Members of civil society and the Human Rights Commission of Pakistan hold placards during a protest in Islamabad May 29, 2014 against the killing of Farzana Iqbal, 25, by family members on Tuesday in Lahore. Pakistani Prime Minister Nawaz Sharif has demanded to know why police apparently stood by while Farzana Iqbal, a pregnant woman, was stoned and beaten to death by her family in front of one of the country's top courts, his spokesman said on Thursday. She was attacked on Tuesday, police said, because she had married the man she loved. Her husband said that police did nothing during the 15 minutes the violence lasted outside Lahore High Court. REUTERS/Faisal Mahmood

Three people were killed in Punjab, Pakistan, for their love lives during the weekend: a couple for marrying without familial consent and a young woman for refusing a marriage proposal, the Associated Press reported.

Muafia Bibi, 17, and her husband, Sajjad Ahmed, 30, were drugged and their throats were slit in Satrah on Friday night, allegedly by the girl’s family, police said. Asghar Ali, the local police chief, said Bibi’s parents and three other family members convinced the recently married couple to return to the family home by saying they approved of the marriage.

The couple was tied up in public, and Bibi's father “announced loudly that he was going to slit the throat of her and her husband,” a witness said. The father reportedly told children to stay and “learn what would happen to them if they married someone of their own choice.”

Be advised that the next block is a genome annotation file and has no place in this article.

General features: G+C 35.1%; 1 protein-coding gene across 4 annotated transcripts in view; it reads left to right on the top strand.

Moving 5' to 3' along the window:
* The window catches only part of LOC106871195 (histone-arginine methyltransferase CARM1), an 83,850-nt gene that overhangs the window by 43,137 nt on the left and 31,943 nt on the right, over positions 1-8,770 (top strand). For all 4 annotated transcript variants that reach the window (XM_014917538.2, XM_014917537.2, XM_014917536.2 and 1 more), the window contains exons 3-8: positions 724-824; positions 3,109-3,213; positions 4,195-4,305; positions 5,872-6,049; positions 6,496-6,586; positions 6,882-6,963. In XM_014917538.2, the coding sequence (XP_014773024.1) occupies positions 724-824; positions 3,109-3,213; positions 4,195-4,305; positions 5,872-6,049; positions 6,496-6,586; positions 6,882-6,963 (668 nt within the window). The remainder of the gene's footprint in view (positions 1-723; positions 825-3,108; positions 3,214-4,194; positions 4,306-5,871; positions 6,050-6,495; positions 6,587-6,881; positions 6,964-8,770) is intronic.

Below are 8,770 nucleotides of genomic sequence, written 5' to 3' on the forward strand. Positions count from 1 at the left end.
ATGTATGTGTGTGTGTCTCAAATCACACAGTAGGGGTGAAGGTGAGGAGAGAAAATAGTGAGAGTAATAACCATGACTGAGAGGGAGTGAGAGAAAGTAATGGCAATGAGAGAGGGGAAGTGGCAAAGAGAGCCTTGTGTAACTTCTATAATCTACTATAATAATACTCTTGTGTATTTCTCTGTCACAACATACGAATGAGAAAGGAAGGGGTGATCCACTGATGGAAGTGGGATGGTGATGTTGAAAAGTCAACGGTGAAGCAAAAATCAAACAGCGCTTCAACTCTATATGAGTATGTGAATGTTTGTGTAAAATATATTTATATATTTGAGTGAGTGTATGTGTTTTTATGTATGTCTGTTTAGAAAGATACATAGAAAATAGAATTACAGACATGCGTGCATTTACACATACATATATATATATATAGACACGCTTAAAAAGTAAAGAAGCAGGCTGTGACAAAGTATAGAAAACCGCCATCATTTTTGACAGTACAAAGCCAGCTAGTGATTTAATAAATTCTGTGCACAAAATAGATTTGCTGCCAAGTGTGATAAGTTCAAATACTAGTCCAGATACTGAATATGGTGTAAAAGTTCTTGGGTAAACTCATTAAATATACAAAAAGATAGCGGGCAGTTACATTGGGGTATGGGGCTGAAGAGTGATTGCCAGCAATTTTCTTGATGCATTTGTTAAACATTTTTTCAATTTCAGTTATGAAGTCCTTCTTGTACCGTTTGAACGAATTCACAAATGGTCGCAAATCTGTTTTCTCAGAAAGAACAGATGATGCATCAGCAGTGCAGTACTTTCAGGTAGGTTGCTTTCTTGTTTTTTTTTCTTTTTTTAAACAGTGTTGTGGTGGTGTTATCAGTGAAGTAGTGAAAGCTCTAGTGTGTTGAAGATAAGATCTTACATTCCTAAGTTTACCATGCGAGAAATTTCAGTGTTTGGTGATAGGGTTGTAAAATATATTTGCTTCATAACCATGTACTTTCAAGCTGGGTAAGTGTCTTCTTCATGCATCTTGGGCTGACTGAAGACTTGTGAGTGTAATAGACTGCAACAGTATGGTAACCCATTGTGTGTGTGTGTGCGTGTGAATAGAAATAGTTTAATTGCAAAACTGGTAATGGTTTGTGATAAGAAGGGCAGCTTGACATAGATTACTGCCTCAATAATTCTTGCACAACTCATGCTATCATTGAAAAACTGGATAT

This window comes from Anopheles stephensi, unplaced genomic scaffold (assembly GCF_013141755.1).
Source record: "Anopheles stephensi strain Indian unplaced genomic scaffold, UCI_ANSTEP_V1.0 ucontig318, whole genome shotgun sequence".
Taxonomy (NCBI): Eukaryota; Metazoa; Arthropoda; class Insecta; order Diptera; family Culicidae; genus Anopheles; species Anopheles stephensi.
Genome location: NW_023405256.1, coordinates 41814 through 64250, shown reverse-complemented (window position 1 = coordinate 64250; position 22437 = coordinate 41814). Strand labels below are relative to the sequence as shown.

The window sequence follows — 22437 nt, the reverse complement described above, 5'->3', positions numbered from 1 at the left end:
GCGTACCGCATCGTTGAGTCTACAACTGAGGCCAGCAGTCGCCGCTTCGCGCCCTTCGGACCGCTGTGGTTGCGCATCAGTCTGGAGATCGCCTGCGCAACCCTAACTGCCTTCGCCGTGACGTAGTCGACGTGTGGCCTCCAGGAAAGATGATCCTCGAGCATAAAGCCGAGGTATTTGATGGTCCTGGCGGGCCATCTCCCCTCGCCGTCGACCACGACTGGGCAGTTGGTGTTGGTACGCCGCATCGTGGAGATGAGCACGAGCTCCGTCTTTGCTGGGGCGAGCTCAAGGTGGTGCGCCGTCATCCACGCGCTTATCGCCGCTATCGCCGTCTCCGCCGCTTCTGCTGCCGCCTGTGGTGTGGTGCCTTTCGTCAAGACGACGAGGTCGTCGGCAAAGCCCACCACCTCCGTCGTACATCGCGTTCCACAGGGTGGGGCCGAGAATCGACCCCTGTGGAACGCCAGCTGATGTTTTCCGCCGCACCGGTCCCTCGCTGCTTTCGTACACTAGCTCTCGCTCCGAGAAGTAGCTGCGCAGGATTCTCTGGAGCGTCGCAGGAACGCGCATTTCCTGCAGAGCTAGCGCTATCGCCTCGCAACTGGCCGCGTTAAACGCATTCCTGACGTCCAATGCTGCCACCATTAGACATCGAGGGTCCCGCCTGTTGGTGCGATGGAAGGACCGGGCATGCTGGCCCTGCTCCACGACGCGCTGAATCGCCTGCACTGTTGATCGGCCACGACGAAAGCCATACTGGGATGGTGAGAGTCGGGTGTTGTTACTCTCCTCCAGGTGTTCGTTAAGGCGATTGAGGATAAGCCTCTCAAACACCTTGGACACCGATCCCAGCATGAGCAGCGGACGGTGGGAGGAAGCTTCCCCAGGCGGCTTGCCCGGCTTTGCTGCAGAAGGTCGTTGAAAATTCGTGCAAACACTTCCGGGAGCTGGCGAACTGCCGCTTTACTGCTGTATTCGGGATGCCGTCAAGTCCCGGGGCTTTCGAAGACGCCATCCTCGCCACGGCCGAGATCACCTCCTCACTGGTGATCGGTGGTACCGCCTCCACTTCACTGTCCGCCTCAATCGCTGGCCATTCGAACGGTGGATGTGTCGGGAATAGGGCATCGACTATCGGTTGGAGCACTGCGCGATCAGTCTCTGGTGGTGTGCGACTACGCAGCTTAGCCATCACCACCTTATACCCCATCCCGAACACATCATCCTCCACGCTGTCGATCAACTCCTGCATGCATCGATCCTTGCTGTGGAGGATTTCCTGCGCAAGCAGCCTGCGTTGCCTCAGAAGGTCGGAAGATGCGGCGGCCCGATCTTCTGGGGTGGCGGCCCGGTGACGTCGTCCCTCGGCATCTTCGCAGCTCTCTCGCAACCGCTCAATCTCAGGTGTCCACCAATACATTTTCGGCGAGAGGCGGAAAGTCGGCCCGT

The offending family members turned themselves in and are currently in police custody.

Another Punjab woman was burned alive by a man Sunday when her family refused his proposal. The 20-year-old died in a hospital overnight.

The killings come little more than a week after a 20-year-old woman was gang-raped, strangled and hanged by three men in Punjab. In May, Farzana Parveen, a pregnant 25-year-old, was stoned to death by her father and family outside a courthouse in Lahore, Punjab’s capital, for marrying without parental consent. Reports say police around the courthouse did not intervene. Parveen's husband said he killed his former wife to marry her.

The slayings are known as “honor killings” and are a widely accepted retribution for dealing with unapproved marriages in the region. The Human Rights Commission of Pakistan said 869 honor killings were reported in the country last year while the Aurat Foundation of Pakistan said there were more than 1,000. The United Nations says 5,000 women are killed worldwide in honor killings ever year.